Embedding continuous quality improvement processes in multidisciplinary teams in cancer care: exploring the boundaries between quality and implementation scienceTracy E. Robinson A B C E , Anna Janssen B C , Paul Harnett C , Kylie E. Museth C , Pamela J. Provan C , Danny J. Hills D and Tim Shaw B C
A Discipline of Nursing and Midwifery, Faculty of Health, University of Canberra University Drive, Bruce, Canberra, ACT 2601, Australia.
C Sydney West Translational Cancer Research Centre, Crown Princess Mary Cancer Centre, Westmead Hospital, Westmead, NSW 2145, Australia. Email: email@example.com; firstname.lastname@example.org; email@example.com
D School of Nursing and Midwifery, Monash University, Wellington Road, Clayton, Vic. 3800, Australia. Email: firstname.lastname@example.org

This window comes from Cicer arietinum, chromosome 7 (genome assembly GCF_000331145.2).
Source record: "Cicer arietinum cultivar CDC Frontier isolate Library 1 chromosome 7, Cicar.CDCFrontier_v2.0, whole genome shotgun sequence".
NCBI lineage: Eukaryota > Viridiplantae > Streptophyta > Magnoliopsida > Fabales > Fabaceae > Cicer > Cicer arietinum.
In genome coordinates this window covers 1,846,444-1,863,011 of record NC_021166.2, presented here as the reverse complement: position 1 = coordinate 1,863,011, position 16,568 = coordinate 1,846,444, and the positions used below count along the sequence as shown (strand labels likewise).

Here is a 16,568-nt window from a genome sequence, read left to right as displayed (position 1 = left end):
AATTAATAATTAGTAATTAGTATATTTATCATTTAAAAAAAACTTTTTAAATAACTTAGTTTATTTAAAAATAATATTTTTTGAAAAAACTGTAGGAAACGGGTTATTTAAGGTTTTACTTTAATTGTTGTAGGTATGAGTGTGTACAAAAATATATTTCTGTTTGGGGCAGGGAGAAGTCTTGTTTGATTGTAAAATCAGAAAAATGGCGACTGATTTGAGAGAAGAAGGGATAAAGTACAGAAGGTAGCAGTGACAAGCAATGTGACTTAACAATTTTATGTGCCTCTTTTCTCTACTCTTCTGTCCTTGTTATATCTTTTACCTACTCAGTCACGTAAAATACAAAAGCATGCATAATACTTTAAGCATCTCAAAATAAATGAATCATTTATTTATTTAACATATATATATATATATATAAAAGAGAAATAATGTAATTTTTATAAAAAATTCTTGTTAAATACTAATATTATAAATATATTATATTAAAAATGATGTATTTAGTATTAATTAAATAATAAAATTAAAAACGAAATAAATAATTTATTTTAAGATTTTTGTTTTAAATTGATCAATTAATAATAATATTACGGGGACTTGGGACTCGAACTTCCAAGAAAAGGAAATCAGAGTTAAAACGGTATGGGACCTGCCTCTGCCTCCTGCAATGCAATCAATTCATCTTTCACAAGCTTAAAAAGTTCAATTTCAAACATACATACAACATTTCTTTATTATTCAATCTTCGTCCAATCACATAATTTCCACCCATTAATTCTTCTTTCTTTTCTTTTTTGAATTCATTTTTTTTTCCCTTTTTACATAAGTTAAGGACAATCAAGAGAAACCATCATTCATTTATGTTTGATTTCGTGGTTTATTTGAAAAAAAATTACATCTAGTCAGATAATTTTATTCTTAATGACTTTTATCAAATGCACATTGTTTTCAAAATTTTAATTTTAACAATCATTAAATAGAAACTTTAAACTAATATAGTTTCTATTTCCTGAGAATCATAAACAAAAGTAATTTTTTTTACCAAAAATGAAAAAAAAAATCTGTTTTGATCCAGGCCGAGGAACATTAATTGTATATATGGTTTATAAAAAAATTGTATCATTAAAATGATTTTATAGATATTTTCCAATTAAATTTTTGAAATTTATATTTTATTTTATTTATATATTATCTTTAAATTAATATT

E Corresponding author. Email: email@example.com
Australian Health Review - https://doi.org/10.1071/AH16052
Submitted: 22 February 2016 Accepted: 17 May 2016 Published online: 4 July 2016
Objective The aim of the present study was to identify key enabling factors for engaging multidisciplinary teams (MDTs) in cancer care across the spectrum of translational research and quality improvement (QI) projects.
Methods The study was conducted in two large Sydney metropolitan hospitals. Qualitative methods, including structured observations of MDT meetings and semi-structured interviews with MDT leaders and champions, were used to identify how teams interact with and generate research and implementation initiatives. Enabling factors for and barriers to the engagement of MDTs in translational research and QI were identified.